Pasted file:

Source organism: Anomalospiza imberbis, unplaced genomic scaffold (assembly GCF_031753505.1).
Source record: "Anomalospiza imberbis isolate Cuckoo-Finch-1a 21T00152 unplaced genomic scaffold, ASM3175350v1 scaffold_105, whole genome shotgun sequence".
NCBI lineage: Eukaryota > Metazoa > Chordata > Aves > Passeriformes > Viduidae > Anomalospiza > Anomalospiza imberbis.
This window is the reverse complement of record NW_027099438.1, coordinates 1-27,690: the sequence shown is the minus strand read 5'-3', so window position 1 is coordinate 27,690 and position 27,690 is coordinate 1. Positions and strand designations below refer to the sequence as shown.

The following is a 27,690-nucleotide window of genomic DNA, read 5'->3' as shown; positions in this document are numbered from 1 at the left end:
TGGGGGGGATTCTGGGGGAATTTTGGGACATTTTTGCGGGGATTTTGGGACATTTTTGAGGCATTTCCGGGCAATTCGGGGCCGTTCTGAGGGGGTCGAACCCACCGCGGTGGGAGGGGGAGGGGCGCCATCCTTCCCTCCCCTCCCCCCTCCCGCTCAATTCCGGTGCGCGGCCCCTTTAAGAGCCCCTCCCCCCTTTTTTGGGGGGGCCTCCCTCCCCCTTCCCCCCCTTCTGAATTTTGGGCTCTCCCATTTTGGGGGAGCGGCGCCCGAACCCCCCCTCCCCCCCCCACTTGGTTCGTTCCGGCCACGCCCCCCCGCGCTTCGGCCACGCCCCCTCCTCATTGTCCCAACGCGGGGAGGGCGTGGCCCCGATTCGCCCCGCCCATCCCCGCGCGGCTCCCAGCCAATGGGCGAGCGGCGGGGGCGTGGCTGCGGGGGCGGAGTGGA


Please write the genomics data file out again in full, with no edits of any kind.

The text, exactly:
Source organism: Anomalospiza imberbis, unplaced genomic scaffold (assembly GCF_031753505.1).
Source record: "Anomalospiza imberbis isolate Cuckoo-Finch-1a 21T00152 unplaced genomic scaffold, ASM3175350v1 scaffold_105, whole genome shotgun sequence".
NCBI lineage: Eukaryota > Metazoa > Chordata > Aves > Passeriformes > Viduidae > Anomalospiza > Anomalospiza imberbis.
This window is the reverse complement of record NW_027099438.1, coordinates 1-27,690: the sequence shown is the minus strand read 5'-3', so window position 1 is coordinate 27,690 and position 27,690 is coordinate 1. Positions and strand designations below refer to the sequence as shown.

The following is a 27,690-nucleotide window of genomic DNA, read 5'->3' as shown; positions in this document are numbered from 1 at the left end:
TGGGGGGGATTCTGGGGGAATTTTGGGACATTTTTGCGGGGATTTTGGGACATTTTTGAGGCATTTCCGGGCAATTCGGGGCCGTTCTGAGGGGGTCGAACCCACCGCGGTGGGAGGGGGAGGGGCGCCATCCTTCCCTCCCCTCCCCCCTCCCGCTCAATTCCGGTGCGCGGCCCCTTTAAGAGCCCCTCCCCCCTTTTTTGGGGGGGCCTCCCTCCCCCTTCCCCCCCTTCTGAATTTTGGGCTCTCCCATTTTGGGGGAGCGGCGCCCGAACCCCCCCTCCCCCCCCCACTTGGTTCGTTCCGGCCACGCCCCCCCGCGCTTCGGCCACGCCCCCTCCTCATTGTCCCAACGCGGGGAGGGCGTGGCCCCGATTCGCCCCGCCCATCCCCGCGCGGCTCCCAGCCAATGGGCGAGCGGCGGGGGCGTGGCTGCGGGGGCGGAGTGGA